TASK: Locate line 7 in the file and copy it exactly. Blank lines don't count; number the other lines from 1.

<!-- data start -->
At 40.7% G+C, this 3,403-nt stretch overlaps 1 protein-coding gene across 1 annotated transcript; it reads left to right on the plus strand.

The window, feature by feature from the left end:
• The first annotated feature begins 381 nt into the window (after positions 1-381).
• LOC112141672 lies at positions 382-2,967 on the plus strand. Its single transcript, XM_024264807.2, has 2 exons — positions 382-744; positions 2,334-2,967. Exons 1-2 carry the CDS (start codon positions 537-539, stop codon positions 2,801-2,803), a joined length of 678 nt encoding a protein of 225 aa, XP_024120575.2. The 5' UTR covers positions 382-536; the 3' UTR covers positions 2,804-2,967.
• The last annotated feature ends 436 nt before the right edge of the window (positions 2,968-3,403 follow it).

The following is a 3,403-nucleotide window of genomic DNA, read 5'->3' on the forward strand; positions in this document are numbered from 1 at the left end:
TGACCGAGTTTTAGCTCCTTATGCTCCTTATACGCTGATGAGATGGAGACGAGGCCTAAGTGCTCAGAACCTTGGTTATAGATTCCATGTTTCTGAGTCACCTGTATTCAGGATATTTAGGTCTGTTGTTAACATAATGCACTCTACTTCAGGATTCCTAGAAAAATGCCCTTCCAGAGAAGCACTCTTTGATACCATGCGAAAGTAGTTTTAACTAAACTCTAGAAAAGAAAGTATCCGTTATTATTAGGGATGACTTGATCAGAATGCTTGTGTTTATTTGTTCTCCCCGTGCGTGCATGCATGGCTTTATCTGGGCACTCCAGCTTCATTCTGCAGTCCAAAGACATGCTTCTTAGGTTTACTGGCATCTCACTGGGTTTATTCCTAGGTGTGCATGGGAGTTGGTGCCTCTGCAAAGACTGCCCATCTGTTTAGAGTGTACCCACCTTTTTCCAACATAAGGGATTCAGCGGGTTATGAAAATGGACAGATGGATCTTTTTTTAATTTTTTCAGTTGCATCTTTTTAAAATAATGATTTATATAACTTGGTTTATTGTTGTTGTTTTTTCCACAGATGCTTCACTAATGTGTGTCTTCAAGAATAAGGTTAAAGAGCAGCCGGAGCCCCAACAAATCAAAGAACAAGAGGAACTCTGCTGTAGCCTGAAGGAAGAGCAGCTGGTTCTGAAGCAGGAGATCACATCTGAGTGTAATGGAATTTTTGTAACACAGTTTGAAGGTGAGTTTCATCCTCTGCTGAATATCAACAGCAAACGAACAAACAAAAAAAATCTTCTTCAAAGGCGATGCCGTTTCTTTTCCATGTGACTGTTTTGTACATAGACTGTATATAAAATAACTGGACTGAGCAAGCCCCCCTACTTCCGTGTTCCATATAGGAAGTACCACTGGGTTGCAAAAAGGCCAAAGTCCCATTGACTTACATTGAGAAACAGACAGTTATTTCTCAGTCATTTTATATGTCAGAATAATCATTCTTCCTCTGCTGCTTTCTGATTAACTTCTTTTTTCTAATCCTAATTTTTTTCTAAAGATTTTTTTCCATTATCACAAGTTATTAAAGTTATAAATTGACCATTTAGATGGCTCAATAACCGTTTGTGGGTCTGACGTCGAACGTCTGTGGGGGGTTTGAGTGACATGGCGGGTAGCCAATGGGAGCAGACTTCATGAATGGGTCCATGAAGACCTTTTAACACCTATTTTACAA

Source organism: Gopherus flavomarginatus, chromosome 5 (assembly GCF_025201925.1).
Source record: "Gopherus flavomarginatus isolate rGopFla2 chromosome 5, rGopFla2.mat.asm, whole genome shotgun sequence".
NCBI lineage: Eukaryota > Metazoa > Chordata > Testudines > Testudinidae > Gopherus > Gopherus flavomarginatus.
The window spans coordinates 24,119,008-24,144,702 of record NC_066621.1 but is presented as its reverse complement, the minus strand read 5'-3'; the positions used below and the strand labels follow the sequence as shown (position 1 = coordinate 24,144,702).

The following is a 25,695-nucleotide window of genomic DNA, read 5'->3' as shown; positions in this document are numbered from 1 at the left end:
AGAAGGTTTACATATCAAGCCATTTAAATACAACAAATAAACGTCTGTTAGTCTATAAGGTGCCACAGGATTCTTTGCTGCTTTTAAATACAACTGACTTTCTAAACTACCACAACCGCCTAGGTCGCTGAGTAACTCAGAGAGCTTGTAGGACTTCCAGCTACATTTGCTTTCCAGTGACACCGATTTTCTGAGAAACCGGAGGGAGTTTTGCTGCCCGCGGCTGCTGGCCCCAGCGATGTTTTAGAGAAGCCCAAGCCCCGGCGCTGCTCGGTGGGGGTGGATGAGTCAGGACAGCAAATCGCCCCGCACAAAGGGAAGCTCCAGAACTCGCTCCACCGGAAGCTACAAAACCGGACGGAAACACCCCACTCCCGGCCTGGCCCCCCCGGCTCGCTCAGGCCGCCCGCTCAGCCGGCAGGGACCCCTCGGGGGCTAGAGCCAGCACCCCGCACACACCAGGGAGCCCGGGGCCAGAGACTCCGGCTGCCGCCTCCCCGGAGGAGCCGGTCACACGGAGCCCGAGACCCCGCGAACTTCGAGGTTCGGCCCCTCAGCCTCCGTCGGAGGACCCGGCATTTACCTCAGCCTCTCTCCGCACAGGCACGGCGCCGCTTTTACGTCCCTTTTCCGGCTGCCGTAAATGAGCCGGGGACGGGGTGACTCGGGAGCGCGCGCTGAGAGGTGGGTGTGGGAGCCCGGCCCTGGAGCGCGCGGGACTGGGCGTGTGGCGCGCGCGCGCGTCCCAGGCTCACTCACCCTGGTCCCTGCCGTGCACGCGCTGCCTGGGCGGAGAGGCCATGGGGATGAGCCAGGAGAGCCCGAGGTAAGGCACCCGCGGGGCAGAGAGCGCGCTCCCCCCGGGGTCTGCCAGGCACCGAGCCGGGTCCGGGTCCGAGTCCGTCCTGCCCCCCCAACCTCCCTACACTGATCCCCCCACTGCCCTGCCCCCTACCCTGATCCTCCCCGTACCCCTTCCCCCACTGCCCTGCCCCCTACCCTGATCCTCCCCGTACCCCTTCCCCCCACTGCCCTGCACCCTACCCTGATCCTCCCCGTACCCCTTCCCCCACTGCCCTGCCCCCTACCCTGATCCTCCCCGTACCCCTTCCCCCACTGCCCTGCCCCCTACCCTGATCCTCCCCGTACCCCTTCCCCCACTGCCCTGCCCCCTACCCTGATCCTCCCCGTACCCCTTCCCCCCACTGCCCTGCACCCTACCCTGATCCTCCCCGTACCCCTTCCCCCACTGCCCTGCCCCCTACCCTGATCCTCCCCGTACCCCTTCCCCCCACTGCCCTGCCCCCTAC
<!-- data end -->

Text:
TGACCGAGTTTTAGCTCCTTATGCTCCTTATACGCTGATGAGATGGAGACGAGGCCTAAGTGCTCAGAACCTTGGTTATAGATTCCATGTTTCTGAGTCACCTGTATTCAGGATATTTAGGTCTGTTGTTAACATAATGCACTCTACTTCAGGATTCCTAGAAAAATGCCCTTCCAGAGAAGCACTCTTTGATACCATGCGAAAGTAGTTTTAACTAAACTCTAGAAAAGAAAGTATCCGTTATTATTAGGGATGACTTGATCAGAATGCTTGTGTTTATTTGTTCTCCCCGTGCGTGCATGCATGGCTTTATCTGGGCACTCCAGCTTCATTCTGCAGTCCAAAGACATGCTTCTTAGGTTTACTGGCATCTCACTGGGTTTATTCCTAGGTGTGCATGGGAGTTGGTGCCTCTGCAAAGACTGCCCATCTGTTTAGAGTGTACCCACCTTTTTCCAACATAAGGGATTCAGCGGGTTATGAAAATGGACAGATGGATCTTTTTTTAATTTTTTCAGTTGCATCTTTTTAAAATAATGATTTATATAACTTGGTTTATTGTTGTTGTTTTTTCCACAGATGCTTCACTAATGTGTGTCTTCAAGAATAAGGTTAAAGAGCAGCCGGAGCCCCAACAAATCAAAGAACAAGAGGAACTCTGCTGTAGCCTGAAGGAAGAGCAGCTGGTTCTGAAGCAGGAGATCACATCTGAGTGTAATGGAATTTTTGTAACACAGTTTGAAGGTGAGTTTCATCCTCTGCTGAATATCAACAGCAAACGAACAAACAAAAAAAATCTTCTTCAAAGGCGATGCCGTTTCTTTTCCATGTGACTGTTTTGTACATAGACTGTATATAAAATAACTGGACTGAGCAAGCCCCCCTACTTCCGTGTTCCATATAGGAAGTACCACTGGGTTGCAAAAAGGCCAAAGTCCCATTGACTTACATTGAGAAACAGACAGTTATTTCTCAGTCATTTTATATGTCAGAATAATCATTCTTCCTCTGCTGCTTTCTGATTAACTTCTTTTTTCTAATCCTAATTTTTTTCTAAAGATTTTTTTCCATTATCACAAGTTATTAAAGTTATAAATTGACCATTTAGATGGCTCAATAACCGTTTGTGGGTCTGACGTCGAACGTCTGTGGGGGGTTTGAGTGACATGGCGGGTAGCCAATGGGAGCAGACTTCATGAATGGGTCCATGAAGACCTTTTAACACCTATTTTACAA